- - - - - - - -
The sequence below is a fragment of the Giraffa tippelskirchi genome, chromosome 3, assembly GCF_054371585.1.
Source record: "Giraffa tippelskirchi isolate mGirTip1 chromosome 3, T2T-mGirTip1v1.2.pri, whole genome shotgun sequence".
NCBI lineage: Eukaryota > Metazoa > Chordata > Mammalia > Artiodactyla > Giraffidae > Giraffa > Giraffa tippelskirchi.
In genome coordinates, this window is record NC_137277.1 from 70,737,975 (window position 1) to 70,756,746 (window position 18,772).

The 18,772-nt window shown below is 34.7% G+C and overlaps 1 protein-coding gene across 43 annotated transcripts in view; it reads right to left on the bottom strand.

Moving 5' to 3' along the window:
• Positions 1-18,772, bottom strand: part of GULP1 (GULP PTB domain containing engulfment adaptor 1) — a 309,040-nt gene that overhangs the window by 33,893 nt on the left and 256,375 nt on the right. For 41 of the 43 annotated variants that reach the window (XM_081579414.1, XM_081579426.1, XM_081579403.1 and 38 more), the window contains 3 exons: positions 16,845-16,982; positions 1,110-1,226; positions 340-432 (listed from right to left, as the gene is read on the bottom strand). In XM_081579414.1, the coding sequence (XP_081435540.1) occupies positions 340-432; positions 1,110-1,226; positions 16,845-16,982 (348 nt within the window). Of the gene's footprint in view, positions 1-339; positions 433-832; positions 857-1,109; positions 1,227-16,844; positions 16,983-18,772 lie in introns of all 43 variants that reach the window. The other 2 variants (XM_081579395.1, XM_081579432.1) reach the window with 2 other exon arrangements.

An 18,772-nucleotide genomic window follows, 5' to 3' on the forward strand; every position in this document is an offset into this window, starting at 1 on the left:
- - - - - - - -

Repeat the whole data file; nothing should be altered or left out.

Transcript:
The sequence below is a fragment of the Giraffa tippelskirchi genome, chromosome 3, assembly GCF_054371585.1.
Source record: "Giraffa tippelskirchi isolate mGirTip1 chromosome 3, T2T-mGirTip1v1.2.pri, whole genome shotgun sequence".
NCBI lineage: Eukaryota > Metazoa > Chordata > Mammalia > Artiodactyla > Giraffidae > Giraffa > Giraffa tippelskirchi.
In genome coordinates, this window is record NC_137277.1 from 70,737,975 (window position 1) to 70,756,746 (window position 18,772).

The 18,772-nt window shown below is 34.7% G+C and overlaps 1 protein-coding gene across 43 annotated transcripts in view; it reads right to left on the bottom strand.

Moving 5' to 3' along the window:
• Positions 1-18,772, bottom strand: part of GULP1 (GULP PTB domain containing engulfment adaptor 1) — a 309,040-nt gene that overhangs the window by 33,893 nt on the left and 256,375 nt on the right. For 41 of the 43 annotated variants that reach the window (XM_081579414.1, XM_081579426.1, XM_081579403.1 and 38 more), the window contains 3 exons: positions 16,845-16,982; positions 1,110-1,226; positions 340-432 (listed from right to left, as the gene is read on the bottom strand). In XM_081579414.1, the coding sequence (XP_081435540.1) occupies positions 340-432; positions 1,110-1,226; positions 16,845-16,982 (348 nt within the window). Of the gene's footprint in view, positions 1-339; positions 433-832; positions 857-1,109; positions 1,227-16,844; positions 16,983-18,772 lie in introns of all 43 variants that reach the window. The other 2 variants (XM_081579395.1, XM_081579432.1) reach the window with 2 other exon arrangements.

An 18,772-nucleotide genomic window follows, 5' to 3' on the forward strand; every position in this document is an offset into this window, starting at 1 on the left: